3/16/2022Appellate Court Pulls The Plug On North Carolina Red Light Cameras
North Carolina Court of Appeals for a second time rules red light camera program unconstitutional.
By Richard Diamond
Red light cameras have once again been found unconstitutional in North Carolina following a decision Tuesday by the state Court of Appeals. A three-judge panel unanimously struck down a "funding scheme" the General Assembly and city of Greenville had used a to bypass the state constitutional requirement that money from fines be used for the benefit of local schools. Instead, a third of the cash has been diverted for the use of out-of-state vendors.
Since 2016, Greenville has operated under a local law that granted American Traffic Solutions (ATS, now Verra Mobility) the power to issue automated citations on the city's behalf. The company operated all aspects of the photo ticketing program, and in return it kept $31.85 out of every $100 the company successfully collected. The court took care to note that the system was set up by an ATS engineer, Robert F. Rennebaum, who, according to the state engineering board, had been "aiding and abetting [ATS] to evade or attempt to evade the provisions of [North Carolina law]." Rennebaum was banned from practicing engineering in the state and fined $5000 in 2019.
Article IX, section 7 of the state constitution requires "the clear proceeds of all penalties and forfeitures and of all fines collected" to go to the public school system. The state Supreme Court interprets 'clear proceeds' to mean at least 90 percent of the profit. Instead, ATS/Verra Mobility generated $2,495,380 in profit between 2017 and 2019, of which $706,986 weent to Greenville and ATS/Verra Mobility. That means only 71 percent of the clear proceeds went to the schools. Greenville argued what it was doing was legal because, under the arrangement, 100 percent of the money went to the school system first, and after that the school system would cut a check to the city.
"This argument asks us to not only frustrate the clear intent of the people in ratifying Article IX, Section 7, it also contravenes the plain language of the Fines and Forfeitures Clause, which provides that 'the clear proceeds... shall belong to and remain in the several counties, and shall be faithfully appropriated and used exclusively for maintaining free and public schools.' ...The clear purpose of the people in mandating that the clear proceeds of such fines be 'faithfully appropriated' to the public schools cannot be circumvented by the elaborate diversion of funds or cleverly drafted contracts," Judge Jefferson Griffin wrote for the three-judge panel.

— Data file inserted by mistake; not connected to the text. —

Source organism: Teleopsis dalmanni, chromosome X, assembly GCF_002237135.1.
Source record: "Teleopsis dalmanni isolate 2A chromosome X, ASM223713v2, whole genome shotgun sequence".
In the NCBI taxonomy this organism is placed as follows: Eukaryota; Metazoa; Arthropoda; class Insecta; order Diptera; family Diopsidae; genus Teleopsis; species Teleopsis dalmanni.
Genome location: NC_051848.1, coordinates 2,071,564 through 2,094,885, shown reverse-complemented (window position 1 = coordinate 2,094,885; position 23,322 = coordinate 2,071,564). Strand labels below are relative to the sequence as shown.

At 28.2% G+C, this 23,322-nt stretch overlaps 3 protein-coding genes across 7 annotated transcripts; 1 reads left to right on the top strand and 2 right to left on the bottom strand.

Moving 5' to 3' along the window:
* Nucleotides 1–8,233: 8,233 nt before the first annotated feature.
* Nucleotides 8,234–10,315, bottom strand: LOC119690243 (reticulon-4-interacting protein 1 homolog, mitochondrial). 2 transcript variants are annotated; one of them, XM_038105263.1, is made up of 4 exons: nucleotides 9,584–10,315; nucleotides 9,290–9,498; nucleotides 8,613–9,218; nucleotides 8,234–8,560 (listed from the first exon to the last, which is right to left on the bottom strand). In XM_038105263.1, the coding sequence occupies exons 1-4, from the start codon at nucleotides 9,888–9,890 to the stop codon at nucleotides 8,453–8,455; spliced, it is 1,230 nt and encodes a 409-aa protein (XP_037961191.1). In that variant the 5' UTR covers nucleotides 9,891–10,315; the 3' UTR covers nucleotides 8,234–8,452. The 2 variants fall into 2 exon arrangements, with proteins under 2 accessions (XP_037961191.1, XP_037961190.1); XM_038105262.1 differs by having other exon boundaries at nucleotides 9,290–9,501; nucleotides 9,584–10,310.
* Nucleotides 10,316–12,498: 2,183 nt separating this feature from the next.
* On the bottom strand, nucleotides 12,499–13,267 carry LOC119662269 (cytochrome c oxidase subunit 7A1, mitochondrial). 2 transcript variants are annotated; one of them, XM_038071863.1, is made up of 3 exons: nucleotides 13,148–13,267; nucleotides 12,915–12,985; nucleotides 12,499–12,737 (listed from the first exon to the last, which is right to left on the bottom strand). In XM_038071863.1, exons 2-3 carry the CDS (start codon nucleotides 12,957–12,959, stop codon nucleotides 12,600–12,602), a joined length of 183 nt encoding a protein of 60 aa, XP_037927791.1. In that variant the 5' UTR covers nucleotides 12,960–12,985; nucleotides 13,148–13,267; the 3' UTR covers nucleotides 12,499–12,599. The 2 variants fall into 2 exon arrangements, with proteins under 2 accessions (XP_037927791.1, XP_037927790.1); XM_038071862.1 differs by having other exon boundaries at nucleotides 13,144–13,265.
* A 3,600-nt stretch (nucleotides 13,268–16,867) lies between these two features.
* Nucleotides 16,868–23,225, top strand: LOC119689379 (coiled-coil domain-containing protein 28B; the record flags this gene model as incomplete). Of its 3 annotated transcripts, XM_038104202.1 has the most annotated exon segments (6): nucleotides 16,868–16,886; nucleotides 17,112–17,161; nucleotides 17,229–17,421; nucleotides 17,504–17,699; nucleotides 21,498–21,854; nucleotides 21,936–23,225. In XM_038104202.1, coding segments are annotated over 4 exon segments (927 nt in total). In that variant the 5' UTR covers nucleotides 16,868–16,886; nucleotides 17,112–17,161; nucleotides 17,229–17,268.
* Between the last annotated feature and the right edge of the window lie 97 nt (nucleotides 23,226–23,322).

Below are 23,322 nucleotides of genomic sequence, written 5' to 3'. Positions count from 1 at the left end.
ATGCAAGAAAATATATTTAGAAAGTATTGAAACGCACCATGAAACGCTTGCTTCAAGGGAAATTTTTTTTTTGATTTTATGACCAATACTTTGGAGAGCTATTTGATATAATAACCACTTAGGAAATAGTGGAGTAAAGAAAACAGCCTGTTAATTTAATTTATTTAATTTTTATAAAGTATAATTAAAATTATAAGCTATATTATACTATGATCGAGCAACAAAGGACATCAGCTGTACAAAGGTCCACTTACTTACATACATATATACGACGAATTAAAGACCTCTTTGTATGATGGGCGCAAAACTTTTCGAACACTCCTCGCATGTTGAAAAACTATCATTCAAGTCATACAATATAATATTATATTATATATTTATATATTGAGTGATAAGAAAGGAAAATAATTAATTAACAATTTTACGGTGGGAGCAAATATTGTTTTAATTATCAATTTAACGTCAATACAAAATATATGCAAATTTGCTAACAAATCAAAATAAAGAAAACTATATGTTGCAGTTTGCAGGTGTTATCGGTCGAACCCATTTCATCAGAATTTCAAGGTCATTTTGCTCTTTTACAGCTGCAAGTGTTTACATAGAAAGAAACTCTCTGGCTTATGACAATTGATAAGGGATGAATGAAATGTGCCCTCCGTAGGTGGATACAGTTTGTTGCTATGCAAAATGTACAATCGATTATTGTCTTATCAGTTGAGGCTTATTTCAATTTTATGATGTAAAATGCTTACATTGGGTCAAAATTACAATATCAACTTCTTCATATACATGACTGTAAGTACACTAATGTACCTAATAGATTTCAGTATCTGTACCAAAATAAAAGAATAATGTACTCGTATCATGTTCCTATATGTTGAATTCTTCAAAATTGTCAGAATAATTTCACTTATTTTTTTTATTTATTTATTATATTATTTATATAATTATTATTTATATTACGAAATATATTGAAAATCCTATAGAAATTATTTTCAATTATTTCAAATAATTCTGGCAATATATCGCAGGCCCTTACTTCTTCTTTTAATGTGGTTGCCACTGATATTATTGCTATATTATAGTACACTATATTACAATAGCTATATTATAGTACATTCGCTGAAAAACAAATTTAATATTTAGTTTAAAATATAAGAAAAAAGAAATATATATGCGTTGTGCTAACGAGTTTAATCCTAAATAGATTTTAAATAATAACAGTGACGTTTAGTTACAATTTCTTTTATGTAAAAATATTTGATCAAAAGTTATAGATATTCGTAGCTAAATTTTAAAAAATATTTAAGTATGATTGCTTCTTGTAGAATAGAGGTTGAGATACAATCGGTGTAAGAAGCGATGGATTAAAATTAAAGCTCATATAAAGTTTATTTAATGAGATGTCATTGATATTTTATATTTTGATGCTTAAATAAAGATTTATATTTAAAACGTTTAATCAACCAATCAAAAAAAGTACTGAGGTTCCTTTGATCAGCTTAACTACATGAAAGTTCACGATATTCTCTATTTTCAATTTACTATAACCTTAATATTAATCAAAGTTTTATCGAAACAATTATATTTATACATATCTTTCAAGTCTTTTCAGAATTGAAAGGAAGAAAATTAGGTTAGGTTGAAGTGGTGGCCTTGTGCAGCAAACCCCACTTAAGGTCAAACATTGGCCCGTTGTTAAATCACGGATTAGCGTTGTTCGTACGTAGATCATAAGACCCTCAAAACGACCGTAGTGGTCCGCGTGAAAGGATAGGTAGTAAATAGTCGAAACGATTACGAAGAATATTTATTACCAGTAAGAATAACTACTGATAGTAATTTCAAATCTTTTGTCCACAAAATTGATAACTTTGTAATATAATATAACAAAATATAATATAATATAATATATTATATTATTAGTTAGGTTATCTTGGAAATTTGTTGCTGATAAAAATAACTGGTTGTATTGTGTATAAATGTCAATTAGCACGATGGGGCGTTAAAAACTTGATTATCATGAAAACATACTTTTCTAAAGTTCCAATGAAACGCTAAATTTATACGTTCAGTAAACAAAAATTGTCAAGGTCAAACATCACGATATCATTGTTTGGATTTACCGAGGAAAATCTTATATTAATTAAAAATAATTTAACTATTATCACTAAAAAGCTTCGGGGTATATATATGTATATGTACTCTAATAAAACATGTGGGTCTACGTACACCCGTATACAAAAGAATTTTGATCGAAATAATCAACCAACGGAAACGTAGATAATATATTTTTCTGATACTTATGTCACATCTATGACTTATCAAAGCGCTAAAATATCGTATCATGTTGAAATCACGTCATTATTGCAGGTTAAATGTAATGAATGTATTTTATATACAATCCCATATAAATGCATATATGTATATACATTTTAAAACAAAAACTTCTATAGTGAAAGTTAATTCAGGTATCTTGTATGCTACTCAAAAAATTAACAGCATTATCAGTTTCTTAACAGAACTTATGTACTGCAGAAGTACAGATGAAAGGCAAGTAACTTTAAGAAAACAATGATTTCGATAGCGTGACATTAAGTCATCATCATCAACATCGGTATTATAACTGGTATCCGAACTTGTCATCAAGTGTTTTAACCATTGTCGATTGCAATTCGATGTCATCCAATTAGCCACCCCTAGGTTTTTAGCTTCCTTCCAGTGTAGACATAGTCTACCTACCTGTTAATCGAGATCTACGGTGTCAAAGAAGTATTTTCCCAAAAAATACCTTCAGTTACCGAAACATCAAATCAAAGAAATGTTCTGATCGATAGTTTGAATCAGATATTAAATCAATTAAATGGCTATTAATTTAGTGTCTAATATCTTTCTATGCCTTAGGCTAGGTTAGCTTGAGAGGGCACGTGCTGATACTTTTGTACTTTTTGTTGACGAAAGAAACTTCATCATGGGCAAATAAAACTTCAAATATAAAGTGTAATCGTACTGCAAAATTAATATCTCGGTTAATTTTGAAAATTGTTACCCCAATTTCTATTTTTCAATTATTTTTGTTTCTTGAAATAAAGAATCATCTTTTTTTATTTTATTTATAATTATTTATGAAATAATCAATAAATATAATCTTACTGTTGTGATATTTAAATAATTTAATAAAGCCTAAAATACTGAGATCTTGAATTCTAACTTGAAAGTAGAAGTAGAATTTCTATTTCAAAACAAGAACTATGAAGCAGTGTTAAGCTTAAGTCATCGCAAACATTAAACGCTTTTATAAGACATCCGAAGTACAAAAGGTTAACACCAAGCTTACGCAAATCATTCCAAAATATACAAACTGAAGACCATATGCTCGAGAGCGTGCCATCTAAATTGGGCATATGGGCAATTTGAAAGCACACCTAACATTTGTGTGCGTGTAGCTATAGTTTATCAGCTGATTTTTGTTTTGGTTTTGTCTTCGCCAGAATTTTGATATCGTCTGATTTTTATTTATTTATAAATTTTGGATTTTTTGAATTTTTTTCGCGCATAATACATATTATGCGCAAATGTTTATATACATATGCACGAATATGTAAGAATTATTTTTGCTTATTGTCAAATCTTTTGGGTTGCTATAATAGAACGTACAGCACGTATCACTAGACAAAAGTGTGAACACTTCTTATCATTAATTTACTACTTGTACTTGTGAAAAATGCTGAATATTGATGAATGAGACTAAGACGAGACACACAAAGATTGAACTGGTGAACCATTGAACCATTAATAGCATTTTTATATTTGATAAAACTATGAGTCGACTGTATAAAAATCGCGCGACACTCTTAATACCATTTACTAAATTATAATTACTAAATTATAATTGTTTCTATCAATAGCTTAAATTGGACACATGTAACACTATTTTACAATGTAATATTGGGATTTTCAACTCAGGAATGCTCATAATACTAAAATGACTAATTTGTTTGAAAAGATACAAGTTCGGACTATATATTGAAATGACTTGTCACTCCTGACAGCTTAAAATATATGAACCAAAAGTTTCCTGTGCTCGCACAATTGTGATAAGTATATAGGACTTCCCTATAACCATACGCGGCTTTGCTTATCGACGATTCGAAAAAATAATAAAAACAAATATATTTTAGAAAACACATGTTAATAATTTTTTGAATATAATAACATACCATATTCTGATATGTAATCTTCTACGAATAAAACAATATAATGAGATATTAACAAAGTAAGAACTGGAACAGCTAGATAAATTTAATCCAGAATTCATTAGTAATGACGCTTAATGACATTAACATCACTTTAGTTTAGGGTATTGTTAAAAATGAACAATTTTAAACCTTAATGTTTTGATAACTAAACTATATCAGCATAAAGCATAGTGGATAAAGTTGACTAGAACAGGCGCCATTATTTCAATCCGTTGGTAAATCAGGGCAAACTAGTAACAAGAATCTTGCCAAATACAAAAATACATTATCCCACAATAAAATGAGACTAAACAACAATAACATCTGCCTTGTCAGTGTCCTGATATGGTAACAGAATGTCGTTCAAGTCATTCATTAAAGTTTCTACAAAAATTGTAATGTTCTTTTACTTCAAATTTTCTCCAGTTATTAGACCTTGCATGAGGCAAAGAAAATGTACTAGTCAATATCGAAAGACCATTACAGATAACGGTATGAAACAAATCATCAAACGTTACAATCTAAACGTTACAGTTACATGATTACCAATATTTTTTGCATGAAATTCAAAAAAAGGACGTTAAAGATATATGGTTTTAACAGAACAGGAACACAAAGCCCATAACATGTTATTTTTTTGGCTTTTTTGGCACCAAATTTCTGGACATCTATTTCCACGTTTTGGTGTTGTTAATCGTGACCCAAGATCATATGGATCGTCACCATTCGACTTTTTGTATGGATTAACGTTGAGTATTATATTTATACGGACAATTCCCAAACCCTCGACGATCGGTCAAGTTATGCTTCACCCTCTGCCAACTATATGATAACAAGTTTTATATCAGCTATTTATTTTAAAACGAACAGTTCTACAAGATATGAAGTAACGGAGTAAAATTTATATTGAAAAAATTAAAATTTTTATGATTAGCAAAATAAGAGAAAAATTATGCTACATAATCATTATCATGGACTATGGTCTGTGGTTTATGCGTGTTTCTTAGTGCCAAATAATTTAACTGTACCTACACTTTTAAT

The court cited the work of Brian Ceccarelli, who unlike Rennebaum, has been a licensed professional engineer with an unblemished record in the state. Ceccarelli observed the red light camera violation at issue in the case was issued a fraction of a second after the light turned red, but the court declined to intervene on those grounds, saying that it is the job of the legislature to decide whether enforcing barely perceptible violations is appropriate.
"Developments in technology will continue to present challenging problems with which policymakers must contend," Judge Griffin wrote. "This court, however, does not sit to make policy determinations. A citizen's best defense to what he sees as incompetent or corrupt policy judgments is to appeal to his fellow citizens and hold his government to account at the ballot box."
The state Court of Appeals struck down red light cameras on the same grounds fifteen years ago in a decision upheld by the Supreme Court (read final opinion). When cities learned they would no longer be able to keep the profits from the program, they quickly dropped the cameras. Cary, Charlotte, Fayetteville, Greenville, Greensboro, High Point and Rocky Mount all shut down in the wake of the ruling. The legislature in 2016 began approving local laws with the "funding scheme" to bypass the 2007 court decision.
A copy of Tuesday's ruling is available in a 200k PDF file at the source link below.